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VATICAN (ChurchMilitant.com) - Pope Francis is apologizing for the furtive removal of the carved fertility figures from a Rome church, and has announced they've been found and might be displayed in St. Peter's Basilica for the Amazon Synod's closing Mass.
"As bishop of this diocese, I apologize to those who have been offended by this act," said Pope Francis in the opening remarks for Friday's afternoon general congregation, first reported by French media outlet i.media, present in the aula.
The pontiff referred to the statuettes as "Pachamama" — up till now a pejorative used by by critics who claim she represents the pagan Mother Earth goddess — and announced that Italian police had found them and currently have them in safekeeping.
"The Commander of the Carabinieri wished to inform us of the retrieval before the news becomes public," he said, adding that "the statues are being kept in the office of the Commander of the Italian Carabinieri."
Pope Francis said the Commander of the Caribinieri expressed his wishes to follow the synod fathers' directions with regard to other "initiatives" they had in mind, including "the display of the statues at the closing Mass of the Synod."
The Carabinieri have since issued a statement explaining the find, saying "they recovered three of the artifacts removed depicting a pregnant woman."
The statement goes on to say that the Pachamama figures had been "stolen from a side altar ... where they were used for prayer by the 'Itinerant Team' — a Catholic group with headquarters in South America that is taking part in the Amazon Synod ... ."
In this afternoon's remarks, the pope insisted that the figures had been displayed "without any intention of idolatry" in Santa Maria del Traspontina, lamenting that their "theft" had caused a "media uproar."
But Amazonian Bp. José Luis Azcona of Marajó in the Amazon region disagrees, confirming that "Pachamama" is a pagan goddess and denouncing the rituals in the Vatican.
"In those rituals there is the devil, there is magic," he said in a sermon given Oct. 16 in Brazil.
"The invocation of the statuettes in front of which even some religious have bowed in the Vatican (and I will not mention the religious order to which they belong) is the invocation of the mythical power of Mother Earth, to which they are asking blessings upon humanity or offering gestures of gratitude," he said. "These are scandalous demonic sacrileges, especially for the little ones who can't discern."
Former Vatican doctrine chief Cdl. Gerhard Müller also appeared to praise the removal of the carved figures, saying on EWTN Thursday, "The great mistake was to bring the idols into the church, not to put them out."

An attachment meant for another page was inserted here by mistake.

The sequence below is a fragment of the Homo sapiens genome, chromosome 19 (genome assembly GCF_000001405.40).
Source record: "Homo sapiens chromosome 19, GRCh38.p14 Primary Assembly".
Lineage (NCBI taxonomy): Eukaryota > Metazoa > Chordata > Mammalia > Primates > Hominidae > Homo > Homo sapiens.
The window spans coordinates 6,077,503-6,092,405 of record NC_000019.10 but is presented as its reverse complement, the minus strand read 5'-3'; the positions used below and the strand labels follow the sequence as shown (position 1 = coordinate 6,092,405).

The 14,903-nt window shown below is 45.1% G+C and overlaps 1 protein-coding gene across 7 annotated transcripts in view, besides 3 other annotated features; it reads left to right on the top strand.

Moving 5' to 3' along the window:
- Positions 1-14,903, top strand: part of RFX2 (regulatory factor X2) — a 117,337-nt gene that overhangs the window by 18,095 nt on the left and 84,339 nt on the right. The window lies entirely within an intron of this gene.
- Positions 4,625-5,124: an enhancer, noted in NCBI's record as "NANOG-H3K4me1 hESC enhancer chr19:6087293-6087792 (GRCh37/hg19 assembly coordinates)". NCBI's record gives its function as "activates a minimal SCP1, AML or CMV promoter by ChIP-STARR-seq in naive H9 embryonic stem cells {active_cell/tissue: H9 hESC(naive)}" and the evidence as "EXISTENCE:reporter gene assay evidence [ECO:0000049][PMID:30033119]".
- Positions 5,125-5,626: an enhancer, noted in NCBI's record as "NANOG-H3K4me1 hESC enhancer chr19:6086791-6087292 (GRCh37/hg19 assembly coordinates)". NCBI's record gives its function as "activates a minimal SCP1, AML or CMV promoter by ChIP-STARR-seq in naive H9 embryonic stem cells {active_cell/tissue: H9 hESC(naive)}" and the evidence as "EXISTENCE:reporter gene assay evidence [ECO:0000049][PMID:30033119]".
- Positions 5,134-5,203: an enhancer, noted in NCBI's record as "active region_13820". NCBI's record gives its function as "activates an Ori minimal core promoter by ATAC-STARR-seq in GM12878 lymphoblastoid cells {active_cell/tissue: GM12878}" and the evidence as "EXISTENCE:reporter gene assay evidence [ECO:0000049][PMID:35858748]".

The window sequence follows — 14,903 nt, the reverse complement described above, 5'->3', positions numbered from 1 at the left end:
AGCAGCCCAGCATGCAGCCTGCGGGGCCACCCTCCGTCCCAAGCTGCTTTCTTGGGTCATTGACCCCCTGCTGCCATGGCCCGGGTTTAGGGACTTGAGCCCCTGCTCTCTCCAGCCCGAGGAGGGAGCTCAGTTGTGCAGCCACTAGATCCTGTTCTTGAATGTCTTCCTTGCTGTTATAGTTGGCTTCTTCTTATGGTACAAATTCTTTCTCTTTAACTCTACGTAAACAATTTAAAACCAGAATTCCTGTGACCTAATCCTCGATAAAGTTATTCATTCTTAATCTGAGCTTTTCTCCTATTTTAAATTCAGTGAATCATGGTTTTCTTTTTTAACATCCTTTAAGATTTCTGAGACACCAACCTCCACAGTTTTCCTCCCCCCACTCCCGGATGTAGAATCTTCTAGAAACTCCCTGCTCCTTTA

"To throw it out can be against human law, but to bring the idols into the church was a grave sin, a crime against divine law," he added.
WORLD OVER HOT TAKE: Cardinal Gerhard Mueller on the men in Rome who threw the indigenous "Mother Earth" statues in the Tiber river. See the full interview tonight at 8PM E @EWTN pic.twitter.com/wlTSisYkD9— Raymond Arroyo (@RaymondArroyo) October 24, 2019
In the early morning hours of Oct. 21, two unnamed individuals took the wooden figures from Santa Maria del Traspontina, only steps from St. Peter's Basilica, walked to Ponte Sant'Angelo directly in front of Castel Sant'Angelo, and pitched them over the bridge into the Tiber River, where they floated away.
According to this latest news, the figures did not sink to the bottom of the Tiber, and were able to be recovered by police. Church Militant reported that the Vatican is considering pressing charges against the men, whose identities and whereabouts remain unknown.
The video showing their removal has since gone viral, shared thousands of times on social media, resulting in a polarized reaction from Catholics, with orthodox priests and laity exultant that what they deemed pagan idols were no longer desecrating the house of God, while liberal-leaning Catholics slammed the act as evidence of "racism," "hatred" and "bigotry."
The hatred unleashed by the Synod, which led to breaking into a church, is hatred of the "foreigner," hatred of a Christianity that seems different from your own, when in fact Christianity has always inculturated itself. The "Roman Church," after all, began in the Middle East. pic.twitter.com/g7IaJjALrz— James Martin, SJ (@JamesMartinSJ) October 22, 2019
REPAM, a Catholic network that advocates on behalf of the Amazonian indigenous peoples, issued a denunciation of the act "of violence" on Oct. 22: "We deeply regret and at the same time denounce that in recent days, we have been victims of acts of violence, which reflect religious intolerance, racism, vexatious attitudes, which above all affect indigenous peoples, and demonstrate a refusal to build new paths for the renewal of our Church."
And Vatican editorial director Andrea Tornielli published an opinion piece on Vatican News blasting the removal as a "violent and intolerant gesture."
"In the name of tradition and doctrine, they contemptuously threw away a symbol of maternity and sacredness of life," he said.
In the days before the removal, Vatican spokesmen were unable to explain what the figures symbolized, rejecting claims she represented the Virgin Mary, while also denying she was pagan.
10/25/2019: This article has been updated with a statement from the Italian Carabinieri.
10/27/2019: This article has been updated to clarify the commander of the Carabinieri's statement regarding the possibility of displaying Pachamama at the closing Mass.
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